The relation between religion and politics continues to be an important theme in political philosophy, despite the emergent consensus (both among political theorists and in practical political contexts, such as the United Nations) on the right to freedom of conscience and on the need for some sort of separation between church and state. One reason for the importance of this topic is that religions often make strong claims on people’s allegiance, and universal religions make these claims on all people, rather than just a particular community. For example, Islam has traditionally held that all people owe obedience to Allah’s will. Thus, it is probably inevitable that religious commitments will sometimes come into conflict with the demands of politics. But religious beliefs and practices also potentially support politics in many ways. The extent and form of this support is as important to political philosophers as is the possibility for conflict. Moreover, there has been a growing interest in minority groups and the political rights and entitlements they are due. One result of this interest is substantial attention given to the particular concerns and needs of minority groups who are distinguished by their religion, as opposed to ethnicity, gender, or wealth.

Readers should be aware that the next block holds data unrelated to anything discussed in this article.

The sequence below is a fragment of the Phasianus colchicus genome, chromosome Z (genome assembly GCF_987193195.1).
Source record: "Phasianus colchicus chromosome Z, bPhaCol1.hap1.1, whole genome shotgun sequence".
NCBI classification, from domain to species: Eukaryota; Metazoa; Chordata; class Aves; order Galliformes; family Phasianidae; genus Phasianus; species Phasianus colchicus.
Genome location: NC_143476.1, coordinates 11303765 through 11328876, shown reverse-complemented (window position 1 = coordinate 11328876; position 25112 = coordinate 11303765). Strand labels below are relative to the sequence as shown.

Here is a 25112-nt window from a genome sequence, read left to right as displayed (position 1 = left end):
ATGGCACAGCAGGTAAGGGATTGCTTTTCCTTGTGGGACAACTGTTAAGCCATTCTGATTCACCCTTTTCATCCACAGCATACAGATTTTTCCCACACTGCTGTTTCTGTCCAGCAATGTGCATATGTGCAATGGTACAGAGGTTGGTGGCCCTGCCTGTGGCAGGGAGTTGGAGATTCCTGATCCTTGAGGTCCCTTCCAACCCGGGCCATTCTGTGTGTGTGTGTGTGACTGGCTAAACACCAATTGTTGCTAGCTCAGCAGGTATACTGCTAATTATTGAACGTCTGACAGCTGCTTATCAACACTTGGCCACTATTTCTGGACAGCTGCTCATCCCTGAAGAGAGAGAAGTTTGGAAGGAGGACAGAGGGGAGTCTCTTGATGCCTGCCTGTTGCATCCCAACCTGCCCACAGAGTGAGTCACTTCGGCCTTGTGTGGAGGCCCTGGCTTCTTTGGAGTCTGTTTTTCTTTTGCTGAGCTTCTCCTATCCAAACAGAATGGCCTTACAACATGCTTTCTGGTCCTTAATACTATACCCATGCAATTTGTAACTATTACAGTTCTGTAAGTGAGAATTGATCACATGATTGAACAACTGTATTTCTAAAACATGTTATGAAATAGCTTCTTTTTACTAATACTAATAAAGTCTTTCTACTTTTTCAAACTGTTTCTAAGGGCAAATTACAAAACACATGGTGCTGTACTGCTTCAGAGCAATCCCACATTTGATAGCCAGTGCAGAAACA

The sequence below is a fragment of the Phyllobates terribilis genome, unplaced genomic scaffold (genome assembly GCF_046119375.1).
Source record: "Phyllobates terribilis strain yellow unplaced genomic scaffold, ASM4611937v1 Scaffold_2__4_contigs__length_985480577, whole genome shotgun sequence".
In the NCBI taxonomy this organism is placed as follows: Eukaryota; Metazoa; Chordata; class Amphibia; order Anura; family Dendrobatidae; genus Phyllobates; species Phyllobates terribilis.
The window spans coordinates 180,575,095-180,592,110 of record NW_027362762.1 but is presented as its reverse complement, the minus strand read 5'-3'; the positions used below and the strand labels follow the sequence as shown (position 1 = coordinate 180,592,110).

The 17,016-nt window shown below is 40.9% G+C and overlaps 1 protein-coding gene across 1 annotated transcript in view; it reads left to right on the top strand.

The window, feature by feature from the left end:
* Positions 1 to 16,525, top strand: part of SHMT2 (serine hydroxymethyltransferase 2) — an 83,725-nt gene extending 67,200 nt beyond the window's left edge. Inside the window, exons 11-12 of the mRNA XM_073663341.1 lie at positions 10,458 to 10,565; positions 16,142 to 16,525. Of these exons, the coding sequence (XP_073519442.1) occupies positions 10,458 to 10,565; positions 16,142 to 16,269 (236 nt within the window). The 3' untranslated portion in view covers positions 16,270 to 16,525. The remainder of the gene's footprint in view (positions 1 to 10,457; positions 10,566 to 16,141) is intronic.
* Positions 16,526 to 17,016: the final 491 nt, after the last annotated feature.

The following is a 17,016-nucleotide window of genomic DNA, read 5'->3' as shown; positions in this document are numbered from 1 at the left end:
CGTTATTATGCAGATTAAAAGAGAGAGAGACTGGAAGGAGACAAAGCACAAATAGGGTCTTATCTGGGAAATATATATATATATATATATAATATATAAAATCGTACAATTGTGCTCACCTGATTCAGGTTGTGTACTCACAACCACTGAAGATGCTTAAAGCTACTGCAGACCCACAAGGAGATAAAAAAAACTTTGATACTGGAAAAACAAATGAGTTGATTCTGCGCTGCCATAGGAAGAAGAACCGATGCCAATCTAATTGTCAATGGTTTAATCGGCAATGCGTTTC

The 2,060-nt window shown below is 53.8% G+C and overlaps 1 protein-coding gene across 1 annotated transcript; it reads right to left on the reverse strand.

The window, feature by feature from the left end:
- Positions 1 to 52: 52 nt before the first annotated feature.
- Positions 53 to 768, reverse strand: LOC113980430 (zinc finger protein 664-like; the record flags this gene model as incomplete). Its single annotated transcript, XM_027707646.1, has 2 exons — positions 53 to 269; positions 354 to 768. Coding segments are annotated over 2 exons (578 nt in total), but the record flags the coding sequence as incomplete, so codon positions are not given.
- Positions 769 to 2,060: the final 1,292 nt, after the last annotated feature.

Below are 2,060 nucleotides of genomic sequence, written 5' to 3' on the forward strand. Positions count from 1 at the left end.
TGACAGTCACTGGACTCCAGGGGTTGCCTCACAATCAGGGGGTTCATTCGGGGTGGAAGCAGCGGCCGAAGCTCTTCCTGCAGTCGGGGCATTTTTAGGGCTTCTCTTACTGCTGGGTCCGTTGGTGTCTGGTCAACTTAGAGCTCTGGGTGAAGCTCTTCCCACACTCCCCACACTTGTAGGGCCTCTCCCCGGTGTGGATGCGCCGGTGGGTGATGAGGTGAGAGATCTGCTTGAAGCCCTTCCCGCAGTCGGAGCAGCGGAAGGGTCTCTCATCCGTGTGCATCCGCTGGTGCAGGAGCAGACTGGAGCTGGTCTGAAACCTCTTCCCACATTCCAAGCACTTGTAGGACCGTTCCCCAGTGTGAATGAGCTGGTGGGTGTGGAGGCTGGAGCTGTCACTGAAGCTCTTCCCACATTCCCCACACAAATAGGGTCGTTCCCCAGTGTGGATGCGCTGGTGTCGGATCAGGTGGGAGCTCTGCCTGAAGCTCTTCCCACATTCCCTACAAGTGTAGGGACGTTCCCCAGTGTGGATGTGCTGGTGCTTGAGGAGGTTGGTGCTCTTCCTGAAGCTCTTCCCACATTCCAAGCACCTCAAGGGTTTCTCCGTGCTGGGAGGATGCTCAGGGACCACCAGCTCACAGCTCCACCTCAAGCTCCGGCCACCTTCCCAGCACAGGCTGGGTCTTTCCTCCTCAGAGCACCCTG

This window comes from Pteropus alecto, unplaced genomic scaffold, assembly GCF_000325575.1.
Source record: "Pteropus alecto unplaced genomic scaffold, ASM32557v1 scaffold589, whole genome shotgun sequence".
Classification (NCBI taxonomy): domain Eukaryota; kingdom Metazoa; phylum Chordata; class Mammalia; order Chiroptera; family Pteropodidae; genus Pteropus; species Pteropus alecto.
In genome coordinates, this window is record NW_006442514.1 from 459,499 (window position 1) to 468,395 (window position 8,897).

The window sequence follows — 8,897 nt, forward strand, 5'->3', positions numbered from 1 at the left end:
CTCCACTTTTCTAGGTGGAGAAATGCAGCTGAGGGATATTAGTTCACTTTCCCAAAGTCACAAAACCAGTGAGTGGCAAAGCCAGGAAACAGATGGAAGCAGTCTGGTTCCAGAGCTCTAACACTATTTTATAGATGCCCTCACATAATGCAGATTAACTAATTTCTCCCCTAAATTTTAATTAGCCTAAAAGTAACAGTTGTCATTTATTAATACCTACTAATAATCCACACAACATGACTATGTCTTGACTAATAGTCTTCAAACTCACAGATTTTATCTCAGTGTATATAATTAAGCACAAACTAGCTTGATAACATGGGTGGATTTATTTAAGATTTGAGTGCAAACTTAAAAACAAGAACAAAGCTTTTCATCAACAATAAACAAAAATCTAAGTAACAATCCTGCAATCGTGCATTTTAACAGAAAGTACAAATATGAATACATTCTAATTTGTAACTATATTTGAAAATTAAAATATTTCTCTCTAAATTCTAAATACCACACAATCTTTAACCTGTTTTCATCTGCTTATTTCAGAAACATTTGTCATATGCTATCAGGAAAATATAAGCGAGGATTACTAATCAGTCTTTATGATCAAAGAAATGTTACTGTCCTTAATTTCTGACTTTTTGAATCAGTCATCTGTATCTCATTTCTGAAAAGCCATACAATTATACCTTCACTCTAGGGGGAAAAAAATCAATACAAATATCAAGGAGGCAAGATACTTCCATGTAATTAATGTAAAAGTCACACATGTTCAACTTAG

Plato (c. 427-347 B.C.E.) developed such distinct areas of philosophy as epistemology, metaphysics, ethics, and aesthetics. His deep influence on Western philosophy is asserted in the famous remark of Alfred North Whitehead: “the safest characterization of the European philosophical tradition is that it consists of a series of footnotes to Plato.” He was also the prototypical political philosopher whose ideas had a profound impact on subsequent political theory. His greatest impact was Aristotle, but he influenced Western political thought in many ways. The Academy, the school he founded in 385 B.C.E., became the model for other schools of higher learning and later for European universities.The philosophy of Plato is marked by the usage of dialectic, a method of discussion involving ever more profound insights into the nature of reality, and by cognitive optimism, a belief in the capacity of the human mind to attain the truth and to use this truth for the rational and virtuous ordering of human affairs. Plato believes that conflicting interests of different parts of society can be harmonized. The best, rational and righteous, political order, which he proposes, leads to a harmonious unity of society and allows each of its parts to flourish, but not at the expense of others. The theoretical design and practical implementation of such order, he argues, are impossible without virtue.